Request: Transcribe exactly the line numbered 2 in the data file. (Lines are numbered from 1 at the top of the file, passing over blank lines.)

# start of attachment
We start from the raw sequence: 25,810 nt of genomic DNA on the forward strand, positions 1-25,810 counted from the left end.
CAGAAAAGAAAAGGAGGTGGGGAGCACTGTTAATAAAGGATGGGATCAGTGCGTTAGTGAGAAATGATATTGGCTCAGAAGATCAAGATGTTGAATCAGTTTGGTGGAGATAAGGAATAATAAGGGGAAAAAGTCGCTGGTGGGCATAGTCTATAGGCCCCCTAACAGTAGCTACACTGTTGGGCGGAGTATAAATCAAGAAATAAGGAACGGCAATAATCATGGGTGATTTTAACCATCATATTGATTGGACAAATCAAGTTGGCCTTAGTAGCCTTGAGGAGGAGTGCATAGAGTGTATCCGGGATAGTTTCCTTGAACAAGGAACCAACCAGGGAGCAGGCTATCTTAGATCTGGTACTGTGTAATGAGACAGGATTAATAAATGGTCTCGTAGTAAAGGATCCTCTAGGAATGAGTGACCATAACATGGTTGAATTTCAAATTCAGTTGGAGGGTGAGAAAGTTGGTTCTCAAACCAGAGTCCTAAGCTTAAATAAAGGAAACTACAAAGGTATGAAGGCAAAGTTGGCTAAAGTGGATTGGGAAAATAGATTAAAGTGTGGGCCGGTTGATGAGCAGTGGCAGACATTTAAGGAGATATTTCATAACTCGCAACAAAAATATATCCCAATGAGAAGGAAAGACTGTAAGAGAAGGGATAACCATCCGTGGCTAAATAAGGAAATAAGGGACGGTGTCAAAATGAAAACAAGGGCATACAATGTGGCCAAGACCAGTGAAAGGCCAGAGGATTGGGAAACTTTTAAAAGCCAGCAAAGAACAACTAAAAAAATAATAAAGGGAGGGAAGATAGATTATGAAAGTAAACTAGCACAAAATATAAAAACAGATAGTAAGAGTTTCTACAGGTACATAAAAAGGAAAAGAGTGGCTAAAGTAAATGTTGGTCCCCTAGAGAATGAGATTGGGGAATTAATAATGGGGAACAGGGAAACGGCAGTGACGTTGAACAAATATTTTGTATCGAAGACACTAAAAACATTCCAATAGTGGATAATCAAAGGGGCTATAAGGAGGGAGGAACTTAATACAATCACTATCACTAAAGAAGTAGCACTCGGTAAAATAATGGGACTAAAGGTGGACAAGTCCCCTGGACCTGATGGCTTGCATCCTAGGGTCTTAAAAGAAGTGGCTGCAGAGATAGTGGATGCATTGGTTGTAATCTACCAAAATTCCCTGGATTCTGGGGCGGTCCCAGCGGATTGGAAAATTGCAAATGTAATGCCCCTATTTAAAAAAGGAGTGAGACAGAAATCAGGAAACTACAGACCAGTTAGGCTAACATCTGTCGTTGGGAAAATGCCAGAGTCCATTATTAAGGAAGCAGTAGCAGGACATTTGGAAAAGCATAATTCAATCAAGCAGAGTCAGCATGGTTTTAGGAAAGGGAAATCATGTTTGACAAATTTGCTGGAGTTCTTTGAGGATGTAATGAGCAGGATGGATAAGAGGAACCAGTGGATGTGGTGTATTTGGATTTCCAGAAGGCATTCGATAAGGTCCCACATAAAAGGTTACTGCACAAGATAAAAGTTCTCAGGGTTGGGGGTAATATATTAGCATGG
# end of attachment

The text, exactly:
CAGAAAAGAAAAGGAGGTGGGGAGCACTGTTAATAAAGGATGGGATCAGTGCGTTAGTGAGAAATGATATTGGCTCAGAAGATCAAGATGTTGAATCAGTTTGGTGGAGATAAGGAATAATAAGGGGAAAAAGTCGCTGGTGGGCATAGTCTATAGGCCCCCTAACAGTAGCTACACTGTTGGGCGGAGTATAAATCAAGAAATAAGGAACGGCAATAATCATGGGTGATTTTAACCATCATATTGATTGGACAAATCAAGTTGGCCTTAGTAGCCTTGAGGAGGAGTGCATAGAGTGTATCCGGGATAGTTTCCTTGAACAAGGAACCAACCAGGGAGCAGGCTATCTTAGATCTGGTACTGTGTAATGAGACAGGATTAATAAATGGTCTCGTAGTAAAGGATCCTCTAGGAATGAGTGACCATAACATGGTTGAATTTCAAATTCAGTTGGAGGGTGAGAAAGTTGGTTCTCAAACCAGAGTCCTAAGCTTAAATAAAGGAAACTACAAAGGTATGAAGGCAAAGTTGGCTAAAGTGGATTGGGAAAATAGATTAAAGTGTGGGCCGGTTGATGAGCAGTGGCAGACATTTAAGGAGATATTTCATAACTCGCAACAAAAATATATCCCAATGAGAAGGAAAGACTGTAAGAGAAGGGATAACCATCCGTGGCTAAATAAGGAAATAAGGGACGGTGTCAAAATGAAAACAAGGGCATACAATGTGGCCAAGACCAGTGAAAGGCCAGAGGATTGGGAAACTTTTAAAAGCCAGCAAAGAACAACTAAAAAAATAATAAAGGGAGGGAAGATAGATTATGAAAGTAAACTAGCACAAAATATAAAAACAGATAGTAAGAGTTTCTACAGGTACATAAAAAGGAAAAGAGTGGCTAAAGTAAATGTTGGTCCCCTAGAGAATGAGATTGGGGAATTAATAATGGGGAACAGGGAAACGGCAGTGACGTTGAACAAATATTTTGTATCGAAGACACTAAAAACATTCCAATAGTGGATAATCAAAGGGGCTATAAGGAGGGAGGAACTTAATACAATCACTATCACTAAAGAAGTAGCACTCGGTAAAATAATGGGACTAAAGGTGGACAAGTCCCCTGGACCTGATGGCTTGCATCCTAGGGTCTTAAAAGAAGTGGCTGCAGAGATAGTGGATGCATTGGTTGTAATCTACCAAAATTCCCTGGATTCTGGGGCGGTCCCAGCGGATTGGAAAATTGCAAATGTAATGCCCCTATTTAAAAAAGGAGTGAGACAGAAATCAGGAAACTACAGACCAGTTAGGCTAACATCTGTCGTTGGGAAAATGCCAGAGTCCATTATTAAGGAAGCAGTAGCAGGACATTTGGAAAAGCATAATTCAATCAAGCAGAGTCAGCATGGTTTTAGGAAAGGGAAATCATGTTTGACAAATTTGCTGGAGTTCTTTGAGGATGTAATGAGCAGGATGGATAAGAGGAACCAGTGGATGTGGTGTATTTGGATTTCCAGAAGGCATTCGATAAGGTCCCACATAAAAGGTTACTGCACAAGATAAAAGTTCTCAGGGTTGGGGGTAATATATTAGCATGG